The St. Pete municipal election this November could be all about the undecided voters based on a new poll released Thursday by St. Pete Polls. According to a survey of 654 registered voters, even non-competitive races are polling at a high rate of uncertainty.
In the race between six-year council member Steve Kornell and his challenger, Phillip Garrett, who has raised zero dollars and doesn’t appear to have campaigned at all for the seat, nearly half of those polled weren’t sure who to vote for.
And City Council Chaiman Charlie Gerdes is facing more than 53 percent of voters who still have not decided who to vote for. This despite Gerdes’ standing as a relative shoo-in for re-election. Still, Kornell is out-polling Garrett 34 percent to 18 percent and Gerdes tops Monica Abbott 30 percent to just 17 percent.
In the city’s big race this year, Will Newton is trailing Lisa Wheeler-Brown for the District 7 seat being vacated by Wengay Newton. Wheeler-Brown pulled down 34 percent support in the poll while Newton grabbed just 27 percent of that. Nearly 40 percent of voters polled indicated they hadn’t made a choice yet.
A lot can change between the time this poll was conducted and November 3. The first campaign treasurer reports are due Friday for the general election. In the Newton/Wheeler-Brown match-up those numbers could be telling. As of last month Newton had slightly more cash on hand than Wheeler-Brown, but she had raised more over all.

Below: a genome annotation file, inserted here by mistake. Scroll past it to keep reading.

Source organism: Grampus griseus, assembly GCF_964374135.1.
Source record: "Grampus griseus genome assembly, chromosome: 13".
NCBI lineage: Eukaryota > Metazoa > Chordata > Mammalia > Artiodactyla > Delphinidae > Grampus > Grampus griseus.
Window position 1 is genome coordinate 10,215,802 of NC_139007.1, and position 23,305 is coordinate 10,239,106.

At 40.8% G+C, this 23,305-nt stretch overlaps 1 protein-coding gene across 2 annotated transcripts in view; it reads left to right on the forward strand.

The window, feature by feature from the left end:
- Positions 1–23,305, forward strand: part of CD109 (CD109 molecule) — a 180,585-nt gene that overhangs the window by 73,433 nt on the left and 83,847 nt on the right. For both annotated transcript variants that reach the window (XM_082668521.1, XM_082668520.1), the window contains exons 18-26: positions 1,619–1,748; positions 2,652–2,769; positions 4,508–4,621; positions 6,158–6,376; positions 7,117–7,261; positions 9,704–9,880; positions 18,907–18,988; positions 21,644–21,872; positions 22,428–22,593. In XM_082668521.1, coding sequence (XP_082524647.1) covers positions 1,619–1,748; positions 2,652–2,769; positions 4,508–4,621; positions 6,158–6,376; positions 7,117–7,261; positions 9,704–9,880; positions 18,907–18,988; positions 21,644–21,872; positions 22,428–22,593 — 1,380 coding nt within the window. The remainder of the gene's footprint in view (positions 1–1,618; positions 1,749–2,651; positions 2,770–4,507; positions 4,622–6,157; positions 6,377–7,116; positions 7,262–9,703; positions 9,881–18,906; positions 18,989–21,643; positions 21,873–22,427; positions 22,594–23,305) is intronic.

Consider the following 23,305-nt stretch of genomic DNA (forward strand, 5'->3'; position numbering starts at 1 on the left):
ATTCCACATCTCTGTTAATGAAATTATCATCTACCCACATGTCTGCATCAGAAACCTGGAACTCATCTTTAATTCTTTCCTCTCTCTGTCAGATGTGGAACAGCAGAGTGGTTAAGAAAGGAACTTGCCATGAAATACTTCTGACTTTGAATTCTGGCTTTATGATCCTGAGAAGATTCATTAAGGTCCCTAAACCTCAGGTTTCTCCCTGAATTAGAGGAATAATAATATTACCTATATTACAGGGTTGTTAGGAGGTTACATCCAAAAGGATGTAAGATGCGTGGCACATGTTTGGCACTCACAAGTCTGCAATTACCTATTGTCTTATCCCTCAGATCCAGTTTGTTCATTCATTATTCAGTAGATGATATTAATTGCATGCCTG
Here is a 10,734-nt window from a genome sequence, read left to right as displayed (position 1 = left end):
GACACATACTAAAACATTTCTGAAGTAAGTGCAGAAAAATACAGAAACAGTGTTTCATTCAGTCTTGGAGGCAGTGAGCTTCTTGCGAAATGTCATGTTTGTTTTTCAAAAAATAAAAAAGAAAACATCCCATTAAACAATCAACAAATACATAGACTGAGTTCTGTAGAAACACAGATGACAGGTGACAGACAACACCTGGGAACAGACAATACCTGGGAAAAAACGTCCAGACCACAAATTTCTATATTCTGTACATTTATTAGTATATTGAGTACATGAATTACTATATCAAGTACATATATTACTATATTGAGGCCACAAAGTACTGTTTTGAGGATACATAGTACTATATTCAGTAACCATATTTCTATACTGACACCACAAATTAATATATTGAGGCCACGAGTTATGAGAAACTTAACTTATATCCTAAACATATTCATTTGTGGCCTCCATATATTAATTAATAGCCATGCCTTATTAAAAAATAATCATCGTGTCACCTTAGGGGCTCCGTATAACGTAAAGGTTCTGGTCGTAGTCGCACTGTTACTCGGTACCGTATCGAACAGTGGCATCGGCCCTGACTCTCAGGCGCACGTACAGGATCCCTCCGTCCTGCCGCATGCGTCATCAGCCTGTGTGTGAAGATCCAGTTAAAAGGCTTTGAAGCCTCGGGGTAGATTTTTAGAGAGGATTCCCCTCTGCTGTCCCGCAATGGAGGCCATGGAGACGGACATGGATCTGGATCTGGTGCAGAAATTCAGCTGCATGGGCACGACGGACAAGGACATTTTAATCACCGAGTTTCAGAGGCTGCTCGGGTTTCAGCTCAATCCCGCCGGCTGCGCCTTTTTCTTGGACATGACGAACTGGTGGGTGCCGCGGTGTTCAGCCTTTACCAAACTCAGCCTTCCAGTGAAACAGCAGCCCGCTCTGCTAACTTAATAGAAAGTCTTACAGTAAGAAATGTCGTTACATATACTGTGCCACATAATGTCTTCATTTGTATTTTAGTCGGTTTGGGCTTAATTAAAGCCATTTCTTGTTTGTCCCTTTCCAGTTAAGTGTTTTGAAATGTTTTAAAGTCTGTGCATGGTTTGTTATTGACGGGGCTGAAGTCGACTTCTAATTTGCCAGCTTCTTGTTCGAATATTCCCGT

The undecided voters in the Kornell race are unlikely to lean heavily enough in favor of his opponent to unseat him. Kornell has ignored claims that Garrett is a no-name candidate and aggressively fundraised just to be sure. He’s raked in more than $30,000 and hosted a campaign kick-off party Wednesday night where checks were being signed left and right.
Charlie Gerdes, on the other hand, doesn’t appear to be too worried about campaigning. He’s raised just $1,925 compared to Abbott’s $1,050.
In another question in the poll conducted Wednesday by phone, respondents were asked whether they knew there would be four referendums on the ballot. More than 80 percent said they did not.
The first ballot question asks voters whether City Council can approve “permanent use and development restrictions” on a portion of land adjacent to North Shore Park. The goal of that referendum is to protect and restore seagrass.
Another referendum asks voters whether the city should be able to draw district lines contrary to precincts.
The third asks if the city charter should be changed to require City Council and mayoral candidates to be residents in the district they are running — or the city in the case of a mayoral candidate — before and during an election. It would also require those individuals to stay residents in those respective areas once elected and throughout the candidate’s term.
A fourth ballot question asks voters to approve an electronic tally system for City Council votes in lieu of a verbal roll call.
The poll was conducted with a 3.8 percent margin of error at a 95 percent confidence level.